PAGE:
The economics and social impacts of the Covid-19 pandemic have risen a big alert among all industrial sectors worldwide. This is also the case for the Chilean aquaculture industry, which has been highly affected by price fluctuations, restrictions on exports, and workforce mobility. Aquaculture is a strategic industry in the Chilean economy and plays a key role for national and international food security. Besides, the industry is a source of employment for local communities. Thus, an exogenous shock like Covid-19 may generate transformations in the aquaculture sector, with potential effects and responses over the whole production chain.
Covid-19 pandemic has affected the salmon industry’s value chain globally. Using information available through internet open sources, EfD researchers found short-run effects in the commercialization phase of the aquaculture industry in the main markets around the world. Some effects include increased transport costs, reduction of purchase orders, and, consequently, lower benefits. The industry has taken actions on this matter, mainly oriented to increase the participation of domestic local markets and link actors in the value chain through the development of digital platforms. Direct effects were also observed in the processing, and farming stages. The pandemic reduced the availability of productive inputs, constrained workforce mobility, and extended transportation times, reducing production levels. Public sectors reacted by a series of instruments and measures such as credits, subsidies, and the protection of labor supply. Besides, some governments made a short run temporal decision of relaxing production and environmental standards. From the processing sector perspective, responses took the form of changes in storage strategies and type of products, for example, by increasing the production of frozen seafood products.
The effects of Covid-19 on prices and exporting volumes were also analyzed. By using time series models, researchers forecasted salmon prices with and without a Covid-19 scenario until December 2021, with data from the Atlantic salmon market in Miami, USA. The main results show a decline in Chilean salmon prices during the pandemic, reduction that is more pronounced than Norwegian salmon prices. Estimations suggest that Covid-19 price effects will vanish by the end of 2021. Thus, results suggest that effects on Chilean prices are transitory and increase the historical price gap between Chilean and Norwegian prices.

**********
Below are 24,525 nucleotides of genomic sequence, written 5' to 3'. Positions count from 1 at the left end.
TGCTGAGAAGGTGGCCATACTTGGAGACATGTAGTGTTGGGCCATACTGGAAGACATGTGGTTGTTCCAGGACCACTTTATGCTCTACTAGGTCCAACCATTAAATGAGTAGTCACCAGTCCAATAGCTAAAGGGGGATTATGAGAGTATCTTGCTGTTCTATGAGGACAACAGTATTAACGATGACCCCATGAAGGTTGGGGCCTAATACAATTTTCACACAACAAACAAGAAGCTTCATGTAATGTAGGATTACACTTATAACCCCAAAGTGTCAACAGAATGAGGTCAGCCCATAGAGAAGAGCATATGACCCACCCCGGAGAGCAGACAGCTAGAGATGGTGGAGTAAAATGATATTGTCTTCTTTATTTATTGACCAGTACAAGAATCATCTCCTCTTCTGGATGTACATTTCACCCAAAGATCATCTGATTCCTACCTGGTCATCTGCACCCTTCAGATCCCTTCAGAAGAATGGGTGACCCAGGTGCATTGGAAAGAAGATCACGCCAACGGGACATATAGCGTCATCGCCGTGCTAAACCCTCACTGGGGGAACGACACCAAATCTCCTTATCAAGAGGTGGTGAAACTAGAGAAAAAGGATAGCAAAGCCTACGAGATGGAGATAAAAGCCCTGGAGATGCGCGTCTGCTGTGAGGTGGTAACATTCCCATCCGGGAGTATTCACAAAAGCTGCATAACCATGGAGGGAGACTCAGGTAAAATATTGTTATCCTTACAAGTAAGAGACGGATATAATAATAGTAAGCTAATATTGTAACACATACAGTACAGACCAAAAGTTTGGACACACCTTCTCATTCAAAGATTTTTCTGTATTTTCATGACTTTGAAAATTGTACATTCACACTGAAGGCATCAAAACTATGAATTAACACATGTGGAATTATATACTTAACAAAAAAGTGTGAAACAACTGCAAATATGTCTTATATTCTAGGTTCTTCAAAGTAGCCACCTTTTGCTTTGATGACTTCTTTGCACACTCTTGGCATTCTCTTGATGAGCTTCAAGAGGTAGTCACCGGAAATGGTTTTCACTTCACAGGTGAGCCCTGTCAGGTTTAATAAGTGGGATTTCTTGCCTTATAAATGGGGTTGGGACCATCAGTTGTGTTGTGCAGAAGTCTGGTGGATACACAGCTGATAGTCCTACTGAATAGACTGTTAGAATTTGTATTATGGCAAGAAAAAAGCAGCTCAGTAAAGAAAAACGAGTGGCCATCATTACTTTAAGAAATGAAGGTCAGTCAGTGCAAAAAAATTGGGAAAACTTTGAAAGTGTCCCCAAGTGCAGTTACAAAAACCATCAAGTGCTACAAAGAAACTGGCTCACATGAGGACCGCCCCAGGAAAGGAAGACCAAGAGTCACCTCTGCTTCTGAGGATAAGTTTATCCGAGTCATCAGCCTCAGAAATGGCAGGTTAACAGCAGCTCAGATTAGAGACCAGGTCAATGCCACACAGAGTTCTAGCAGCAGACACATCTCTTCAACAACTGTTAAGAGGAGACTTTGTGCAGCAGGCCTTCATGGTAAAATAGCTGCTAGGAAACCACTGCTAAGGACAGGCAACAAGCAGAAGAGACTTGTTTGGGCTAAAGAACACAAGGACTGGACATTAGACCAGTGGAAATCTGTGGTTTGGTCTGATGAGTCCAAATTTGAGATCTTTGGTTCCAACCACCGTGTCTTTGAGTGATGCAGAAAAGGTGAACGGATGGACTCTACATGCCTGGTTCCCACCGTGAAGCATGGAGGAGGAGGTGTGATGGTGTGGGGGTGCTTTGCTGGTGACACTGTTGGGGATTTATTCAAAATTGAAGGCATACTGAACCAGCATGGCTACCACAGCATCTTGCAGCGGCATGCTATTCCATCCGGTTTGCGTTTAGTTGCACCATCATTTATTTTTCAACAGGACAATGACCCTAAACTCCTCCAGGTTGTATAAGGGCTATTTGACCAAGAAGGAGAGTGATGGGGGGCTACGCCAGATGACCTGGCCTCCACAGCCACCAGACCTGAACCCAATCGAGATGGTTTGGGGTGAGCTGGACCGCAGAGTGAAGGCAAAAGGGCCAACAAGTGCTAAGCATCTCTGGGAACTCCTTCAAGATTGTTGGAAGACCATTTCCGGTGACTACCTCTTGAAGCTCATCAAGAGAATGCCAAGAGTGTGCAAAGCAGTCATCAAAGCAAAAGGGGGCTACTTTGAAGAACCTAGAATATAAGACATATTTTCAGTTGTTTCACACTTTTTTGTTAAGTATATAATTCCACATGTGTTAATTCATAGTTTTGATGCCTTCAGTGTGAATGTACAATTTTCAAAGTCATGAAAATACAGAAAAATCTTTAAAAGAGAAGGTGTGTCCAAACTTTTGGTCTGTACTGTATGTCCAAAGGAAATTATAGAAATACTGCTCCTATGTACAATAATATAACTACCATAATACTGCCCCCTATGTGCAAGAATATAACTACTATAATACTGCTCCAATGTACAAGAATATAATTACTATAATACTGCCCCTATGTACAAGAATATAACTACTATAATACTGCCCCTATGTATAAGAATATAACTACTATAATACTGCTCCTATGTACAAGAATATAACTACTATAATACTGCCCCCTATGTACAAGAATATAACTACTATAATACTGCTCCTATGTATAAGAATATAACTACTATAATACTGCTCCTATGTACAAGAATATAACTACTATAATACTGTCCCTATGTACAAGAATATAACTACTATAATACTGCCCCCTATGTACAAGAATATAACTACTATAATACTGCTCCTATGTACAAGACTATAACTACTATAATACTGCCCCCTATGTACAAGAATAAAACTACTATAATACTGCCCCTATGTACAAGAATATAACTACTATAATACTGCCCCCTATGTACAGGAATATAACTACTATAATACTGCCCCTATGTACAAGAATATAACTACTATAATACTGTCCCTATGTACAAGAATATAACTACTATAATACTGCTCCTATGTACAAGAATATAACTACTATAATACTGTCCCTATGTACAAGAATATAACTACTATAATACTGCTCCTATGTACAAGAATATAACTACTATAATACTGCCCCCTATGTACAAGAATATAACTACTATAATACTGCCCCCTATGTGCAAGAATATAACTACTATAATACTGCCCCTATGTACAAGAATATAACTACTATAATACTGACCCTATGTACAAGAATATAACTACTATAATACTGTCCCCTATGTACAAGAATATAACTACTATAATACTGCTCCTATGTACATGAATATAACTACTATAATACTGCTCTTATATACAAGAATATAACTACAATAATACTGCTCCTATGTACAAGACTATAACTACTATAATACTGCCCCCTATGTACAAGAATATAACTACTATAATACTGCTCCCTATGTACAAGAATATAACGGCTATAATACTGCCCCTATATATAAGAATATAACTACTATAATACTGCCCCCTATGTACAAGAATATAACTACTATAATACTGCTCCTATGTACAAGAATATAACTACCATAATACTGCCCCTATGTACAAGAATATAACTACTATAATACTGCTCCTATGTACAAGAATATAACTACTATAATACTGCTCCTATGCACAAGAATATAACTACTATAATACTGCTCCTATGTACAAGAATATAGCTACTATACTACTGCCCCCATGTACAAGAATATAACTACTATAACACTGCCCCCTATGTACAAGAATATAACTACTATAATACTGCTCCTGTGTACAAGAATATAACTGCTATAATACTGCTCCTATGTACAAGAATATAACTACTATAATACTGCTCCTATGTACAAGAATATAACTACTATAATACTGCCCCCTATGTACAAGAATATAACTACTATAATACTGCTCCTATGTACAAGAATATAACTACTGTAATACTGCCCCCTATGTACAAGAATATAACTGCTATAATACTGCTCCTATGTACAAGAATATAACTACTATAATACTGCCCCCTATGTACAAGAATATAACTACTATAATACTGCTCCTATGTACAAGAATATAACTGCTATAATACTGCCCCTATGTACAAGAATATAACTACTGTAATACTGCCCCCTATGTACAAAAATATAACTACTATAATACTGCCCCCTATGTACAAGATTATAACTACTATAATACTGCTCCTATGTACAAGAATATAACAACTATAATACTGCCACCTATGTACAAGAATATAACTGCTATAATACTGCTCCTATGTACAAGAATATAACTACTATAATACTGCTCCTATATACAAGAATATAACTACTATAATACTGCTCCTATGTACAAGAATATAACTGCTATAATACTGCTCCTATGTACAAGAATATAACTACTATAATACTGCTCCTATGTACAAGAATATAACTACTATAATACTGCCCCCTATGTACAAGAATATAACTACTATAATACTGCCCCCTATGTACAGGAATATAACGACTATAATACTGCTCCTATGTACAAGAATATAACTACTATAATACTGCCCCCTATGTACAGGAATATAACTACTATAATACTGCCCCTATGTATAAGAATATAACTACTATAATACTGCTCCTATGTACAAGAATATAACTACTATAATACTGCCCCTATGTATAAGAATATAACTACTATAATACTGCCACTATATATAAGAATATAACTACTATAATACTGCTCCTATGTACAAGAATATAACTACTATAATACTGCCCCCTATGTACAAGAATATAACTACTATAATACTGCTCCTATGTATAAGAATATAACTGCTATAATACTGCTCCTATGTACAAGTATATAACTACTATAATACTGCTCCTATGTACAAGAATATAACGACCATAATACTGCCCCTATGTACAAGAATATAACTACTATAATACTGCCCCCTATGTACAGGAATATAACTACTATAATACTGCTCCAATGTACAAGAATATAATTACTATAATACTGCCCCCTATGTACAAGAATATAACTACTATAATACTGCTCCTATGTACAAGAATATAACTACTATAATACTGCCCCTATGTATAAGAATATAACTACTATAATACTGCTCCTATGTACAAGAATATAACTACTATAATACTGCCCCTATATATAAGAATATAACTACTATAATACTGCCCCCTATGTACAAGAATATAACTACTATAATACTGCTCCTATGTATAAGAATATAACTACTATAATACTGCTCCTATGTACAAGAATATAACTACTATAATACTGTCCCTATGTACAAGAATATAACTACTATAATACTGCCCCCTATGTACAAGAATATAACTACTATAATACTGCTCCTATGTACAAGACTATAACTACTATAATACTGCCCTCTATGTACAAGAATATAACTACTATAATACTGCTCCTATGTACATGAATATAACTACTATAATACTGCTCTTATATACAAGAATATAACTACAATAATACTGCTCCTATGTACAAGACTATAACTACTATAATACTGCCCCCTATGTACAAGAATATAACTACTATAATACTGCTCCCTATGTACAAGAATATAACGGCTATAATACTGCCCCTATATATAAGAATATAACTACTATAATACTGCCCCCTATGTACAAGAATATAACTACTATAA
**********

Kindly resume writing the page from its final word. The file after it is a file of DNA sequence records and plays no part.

Finally, researchers studied the effects of Covid-19 on employment in the Chilean aquaculture sector. Based on formal occupation data, the study shows an increasing number of temporal suspended workers during the pandemic. Nevertheless, the aggregated impact is small, accounting only for 1% of total labor force employed in the sector. The effect is mainly explained by temporal suspended workers in large firms (67%). The negative effect on employment is more evident during the first months of the pandemic, with an increasing number of suspended workers coming from small and medium-sized enterprises in later months. The basic reasons for the small impact on employment seem to be related to the industry’s capability to reorganize and redirect its exports to final markets and the fact that the aquaculture industry, as part of the food industry, was declared an essential industry by the Chilean government, which allowed it to operate during the pandemic.
This work was carried out by researchers affiliated to the Socioeconomic Sustainability research line of the Interdisciplinary Center for Aquaculture Research (INCAR). A subgroup of this team are EfD Chile researchers. Results were presented at the INCAR 2020 plenary meeting, where other contributions of the INCAR center to Covid-19 research were also discussed.